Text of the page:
Now consider this situation, which involved happiness as well…

Scenario 3: At which of the following companies would you prefer to work?

a) Highest paid employee makes $100K per year, mid-level workers are paid $95K and you are paid $90K.

b) You are paid $85K per year, mid-level workers are paid $75K, and lowest paid workers are paid $65K.

Discussion: According to studies on this scenario, most people would pick to work at the first company where you are making $5K more per year. In this same study, the participants were then asked in which company they would be happiest. This time, most said at the second option. Dan asked us, “are we willing to pay (i.e. sacrifice money) for an increase in happiness?” He answered for us with a depressing, “Usually not!”

What are the implications that come to mind when you muse on these situations? Are you surprised by anything here? I was shocked and horrified to some degree! I see the common person making so many bad decisions with their money these days, and I know many people who are playing with their own happiness in such a way as well.

My generation, however you want to describe it (I am 29), is not a very happy or financially well-prepared for the future. I include myself in this classification. I have been spending my money as it comes in, only occasional having to forego something because I wanted something else. But I am still living too much above my means! Thanks to this class I am using a budget more rigorously which includes saving money monthly. I am already worried about the month of April! I highly recommend the envelope method of budgeting, so you have a very tangible amount available for different categories.

Financial planning aside, I am very concerned about how I, and others, make decisions about happiness. I recently went through a break-up and have been trying to accept what happened and also understand it. Both of us were experiencing our own forms of unhappiness, and we had to each decide whether we wanted to persist with the relationship and try to address the issues we were having (believing that our relationship would ultimately bring us more happiness in the future) OR cut our losses, make no sacrifices, face no additional challenges (believing that our singleness or a future relationship would better serve our happiness). My decision was I wanted to work out our problems and his was to cut our losses. hence we are apart. Will we ever know if we made the right choice? Could it be possible that we both did? I believe that I will find happiness again, but I still believe we BOTH would have benefited from working on our relationship…but I think at this point in his life, he is perhaps not willing to make the sacrifice of his personal time/pursuits for his long-term goals of having a relationship. If I may suggest, he is, in fact, not investing in his future, preferring rather to spend his time on what he wants NOW!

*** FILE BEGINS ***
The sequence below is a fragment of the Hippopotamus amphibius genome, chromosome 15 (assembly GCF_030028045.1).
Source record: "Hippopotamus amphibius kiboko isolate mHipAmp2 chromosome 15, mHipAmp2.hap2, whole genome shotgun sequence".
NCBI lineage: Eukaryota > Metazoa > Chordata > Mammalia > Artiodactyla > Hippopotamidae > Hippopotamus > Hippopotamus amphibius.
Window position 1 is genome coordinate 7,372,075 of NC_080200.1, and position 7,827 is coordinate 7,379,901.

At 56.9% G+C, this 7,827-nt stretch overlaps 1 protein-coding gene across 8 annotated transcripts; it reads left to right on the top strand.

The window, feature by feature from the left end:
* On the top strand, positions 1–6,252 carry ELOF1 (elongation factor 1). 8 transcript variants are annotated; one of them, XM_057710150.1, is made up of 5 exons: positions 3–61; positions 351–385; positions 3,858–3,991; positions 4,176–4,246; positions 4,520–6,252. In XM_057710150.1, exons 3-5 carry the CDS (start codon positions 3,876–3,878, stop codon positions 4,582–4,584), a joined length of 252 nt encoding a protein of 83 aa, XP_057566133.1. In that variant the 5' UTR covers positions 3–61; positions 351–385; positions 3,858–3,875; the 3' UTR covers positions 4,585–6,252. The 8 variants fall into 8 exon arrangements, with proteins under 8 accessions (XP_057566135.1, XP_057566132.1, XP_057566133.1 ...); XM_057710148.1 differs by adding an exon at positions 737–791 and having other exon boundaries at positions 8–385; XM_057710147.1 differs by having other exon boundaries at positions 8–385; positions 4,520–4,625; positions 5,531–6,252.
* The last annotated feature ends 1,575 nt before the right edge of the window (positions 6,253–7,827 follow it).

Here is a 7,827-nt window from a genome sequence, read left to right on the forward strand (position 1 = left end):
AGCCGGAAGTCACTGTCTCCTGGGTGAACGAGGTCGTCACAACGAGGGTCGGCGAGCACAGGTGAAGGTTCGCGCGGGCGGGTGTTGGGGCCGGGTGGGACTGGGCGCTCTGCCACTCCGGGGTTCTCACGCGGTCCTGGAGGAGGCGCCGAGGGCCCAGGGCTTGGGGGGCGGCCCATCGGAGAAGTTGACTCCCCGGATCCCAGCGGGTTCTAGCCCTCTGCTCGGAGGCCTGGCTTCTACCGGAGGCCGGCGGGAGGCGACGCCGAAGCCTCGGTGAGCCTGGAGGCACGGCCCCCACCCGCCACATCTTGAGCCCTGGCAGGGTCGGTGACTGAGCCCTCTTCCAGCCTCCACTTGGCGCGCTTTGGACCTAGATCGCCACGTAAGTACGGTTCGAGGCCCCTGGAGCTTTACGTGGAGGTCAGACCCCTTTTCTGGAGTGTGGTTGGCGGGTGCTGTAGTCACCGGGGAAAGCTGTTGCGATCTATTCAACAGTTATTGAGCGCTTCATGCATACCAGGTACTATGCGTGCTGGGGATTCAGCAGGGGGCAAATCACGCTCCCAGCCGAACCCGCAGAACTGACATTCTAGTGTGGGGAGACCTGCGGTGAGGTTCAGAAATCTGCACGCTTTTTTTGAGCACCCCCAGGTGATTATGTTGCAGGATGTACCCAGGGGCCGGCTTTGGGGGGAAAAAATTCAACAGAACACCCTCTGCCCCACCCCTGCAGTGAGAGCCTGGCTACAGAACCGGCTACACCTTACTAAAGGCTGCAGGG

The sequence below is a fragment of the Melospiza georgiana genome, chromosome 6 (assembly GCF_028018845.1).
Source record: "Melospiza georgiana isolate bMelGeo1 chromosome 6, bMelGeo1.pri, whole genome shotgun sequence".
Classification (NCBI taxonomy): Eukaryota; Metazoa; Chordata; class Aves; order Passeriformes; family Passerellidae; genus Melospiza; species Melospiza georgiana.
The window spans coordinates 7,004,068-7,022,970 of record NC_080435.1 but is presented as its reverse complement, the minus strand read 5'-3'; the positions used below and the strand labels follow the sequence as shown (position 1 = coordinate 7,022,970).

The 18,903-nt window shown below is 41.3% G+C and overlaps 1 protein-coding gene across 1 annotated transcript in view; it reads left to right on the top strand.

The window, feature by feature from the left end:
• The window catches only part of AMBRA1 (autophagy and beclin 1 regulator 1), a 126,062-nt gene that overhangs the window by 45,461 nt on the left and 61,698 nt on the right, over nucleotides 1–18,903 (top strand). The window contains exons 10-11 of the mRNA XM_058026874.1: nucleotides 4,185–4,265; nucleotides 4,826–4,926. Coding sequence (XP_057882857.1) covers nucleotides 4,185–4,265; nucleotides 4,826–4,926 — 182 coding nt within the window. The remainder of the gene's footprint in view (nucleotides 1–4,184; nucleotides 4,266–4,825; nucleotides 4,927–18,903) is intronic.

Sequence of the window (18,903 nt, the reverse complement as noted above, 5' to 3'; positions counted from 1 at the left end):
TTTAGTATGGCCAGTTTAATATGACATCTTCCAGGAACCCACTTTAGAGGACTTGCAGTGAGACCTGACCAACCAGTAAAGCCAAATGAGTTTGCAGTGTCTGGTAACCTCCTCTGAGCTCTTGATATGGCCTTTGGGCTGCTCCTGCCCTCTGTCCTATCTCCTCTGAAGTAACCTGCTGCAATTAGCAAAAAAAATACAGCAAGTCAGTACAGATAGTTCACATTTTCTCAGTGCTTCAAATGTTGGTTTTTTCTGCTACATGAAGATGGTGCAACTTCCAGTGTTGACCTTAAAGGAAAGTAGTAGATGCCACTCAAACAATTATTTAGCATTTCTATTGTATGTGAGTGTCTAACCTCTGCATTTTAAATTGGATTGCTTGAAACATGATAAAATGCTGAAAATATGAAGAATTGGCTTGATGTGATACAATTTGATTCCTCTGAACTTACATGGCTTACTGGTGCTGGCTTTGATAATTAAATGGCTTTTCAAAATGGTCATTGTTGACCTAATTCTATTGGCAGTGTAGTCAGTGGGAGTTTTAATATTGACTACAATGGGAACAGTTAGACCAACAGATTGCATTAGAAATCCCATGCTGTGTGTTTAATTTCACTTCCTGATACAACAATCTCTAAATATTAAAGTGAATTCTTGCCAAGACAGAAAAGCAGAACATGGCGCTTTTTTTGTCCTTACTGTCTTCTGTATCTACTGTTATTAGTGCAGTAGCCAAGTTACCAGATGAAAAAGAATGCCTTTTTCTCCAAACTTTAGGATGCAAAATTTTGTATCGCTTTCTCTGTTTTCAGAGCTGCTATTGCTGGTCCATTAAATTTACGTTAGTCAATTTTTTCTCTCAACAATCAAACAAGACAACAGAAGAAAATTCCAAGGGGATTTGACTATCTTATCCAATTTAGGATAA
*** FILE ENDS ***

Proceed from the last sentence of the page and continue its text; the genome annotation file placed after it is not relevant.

To carry the metaphor perhaps too far… I am still in the process of freeing up my Investments in order to reinvest in something with a better return!

Cheers!

Another mathematically-minded, metaphor-making Mind

Thanks to my behavioral economics class for the inspiration for this post: Dan Ariely’s A Beginner’s Guide to Irrational Behavior


How to flirt with everything!

How to flirt with everything!

Interact with people believing that they want to connect and play!